Jake’s wide eyes traced the blazing stripe back to where it joined the Northern Line and ended at a point halfway between Camden Town and Kentish Town stations.

A nowhere place. Unless you knew what was there.

“It’s true,” he heard himself whisper. “They’re real.”

Jake swallowed down his hammering heart. With the lamp in one hand, he held up his mobile phone with the other, grateful to have charged it earlier at a coffee shop, albeit only to 87% before the staff threw him out for not buying anything. He struggled to stop his hand trembling as he opened the camera icon and took a picture of the Tube map.

The Tube map with the extra line.

A few people walked past. Native Londoners, fortunately, so they only spared him a microsecond glance, not giving a damn. Jake flicked off the lamp and phone, then dumped both inside his rucksack. He stood up too quickly, making his head spin, his vision blur.

He stared once more at the map. The fluorescent line was gone now, invisible to the naked eye… although he found that by blinking hard, he could just about see it again. An electric glow, outshining all the flat colours of the other lines.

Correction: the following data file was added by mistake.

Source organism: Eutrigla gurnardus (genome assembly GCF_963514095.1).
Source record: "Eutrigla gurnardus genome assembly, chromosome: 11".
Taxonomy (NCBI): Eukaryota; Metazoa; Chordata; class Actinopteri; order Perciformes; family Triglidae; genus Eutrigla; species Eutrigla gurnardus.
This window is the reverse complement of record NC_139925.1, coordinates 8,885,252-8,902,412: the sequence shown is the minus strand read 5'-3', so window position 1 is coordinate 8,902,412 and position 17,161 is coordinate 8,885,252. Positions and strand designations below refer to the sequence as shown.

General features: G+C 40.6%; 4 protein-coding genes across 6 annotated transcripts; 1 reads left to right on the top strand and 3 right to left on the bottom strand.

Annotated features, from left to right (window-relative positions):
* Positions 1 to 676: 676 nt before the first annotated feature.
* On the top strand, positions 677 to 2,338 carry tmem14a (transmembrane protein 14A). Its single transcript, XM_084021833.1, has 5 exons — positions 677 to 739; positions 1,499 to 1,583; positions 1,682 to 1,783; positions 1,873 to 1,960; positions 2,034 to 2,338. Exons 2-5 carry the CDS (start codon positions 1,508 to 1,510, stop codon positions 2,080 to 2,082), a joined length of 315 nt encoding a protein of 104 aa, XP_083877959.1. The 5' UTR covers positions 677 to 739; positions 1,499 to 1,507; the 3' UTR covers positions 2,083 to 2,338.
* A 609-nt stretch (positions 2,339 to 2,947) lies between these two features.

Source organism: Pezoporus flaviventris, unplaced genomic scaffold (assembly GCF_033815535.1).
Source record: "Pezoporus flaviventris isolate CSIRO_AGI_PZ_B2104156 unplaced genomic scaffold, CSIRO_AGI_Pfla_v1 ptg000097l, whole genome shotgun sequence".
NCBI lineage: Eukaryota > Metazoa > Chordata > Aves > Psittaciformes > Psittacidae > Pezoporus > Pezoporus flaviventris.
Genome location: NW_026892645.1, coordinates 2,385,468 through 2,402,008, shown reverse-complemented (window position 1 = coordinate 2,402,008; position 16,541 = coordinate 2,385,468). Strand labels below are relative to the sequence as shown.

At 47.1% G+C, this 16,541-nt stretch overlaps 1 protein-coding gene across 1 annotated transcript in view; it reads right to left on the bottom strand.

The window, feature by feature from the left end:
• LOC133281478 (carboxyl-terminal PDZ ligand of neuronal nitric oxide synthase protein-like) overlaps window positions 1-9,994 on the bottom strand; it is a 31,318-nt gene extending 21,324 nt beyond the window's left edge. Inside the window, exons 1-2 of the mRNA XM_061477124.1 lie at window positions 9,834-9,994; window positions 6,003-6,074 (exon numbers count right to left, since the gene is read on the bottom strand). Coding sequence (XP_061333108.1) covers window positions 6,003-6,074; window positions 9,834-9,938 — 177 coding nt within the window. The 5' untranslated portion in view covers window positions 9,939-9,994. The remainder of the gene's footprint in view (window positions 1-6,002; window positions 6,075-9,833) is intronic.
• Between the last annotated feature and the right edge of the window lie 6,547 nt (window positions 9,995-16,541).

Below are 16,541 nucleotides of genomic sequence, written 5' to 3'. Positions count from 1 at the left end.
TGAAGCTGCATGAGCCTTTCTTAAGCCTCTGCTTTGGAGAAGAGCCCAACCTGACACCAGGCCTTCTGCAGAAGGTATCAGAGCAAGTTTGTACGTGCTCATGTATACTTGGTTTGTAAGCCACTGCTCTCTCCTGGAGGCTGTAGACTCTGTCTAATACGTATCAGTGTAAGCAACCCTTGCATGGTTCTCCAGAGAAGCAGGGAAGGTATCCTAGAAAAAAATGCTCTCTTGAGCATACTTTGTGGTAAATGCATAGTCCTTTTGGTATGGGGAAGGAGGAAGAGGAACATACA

He reached out and ran his fingers along the map, tracing the hidden path.

Hefting the rucksack over one shoulder, Jake ambled along the platform, doing his best to look like just another traveller catching the last train home. The words MIND THE GAP on the floor drew his gaze. The letters were scuffed by years of footsteps, as was the yellow line painted along the platform’s edge.

Up ahead, a wall jutted out halfway across the width of the platform, with a brown door set into it. More signs: Fire door. Keep shut. Danger. High voltage. It then sloped ahead toward the headwall. Before the actual lip of the tunnel was a waist-high metal gate with yet more symbols emblazoned down it. Danger. Moving trains. Passengers must not pass this point. Offenders will be prosecuted.

He almost smiled. As if that would be enough to stop him.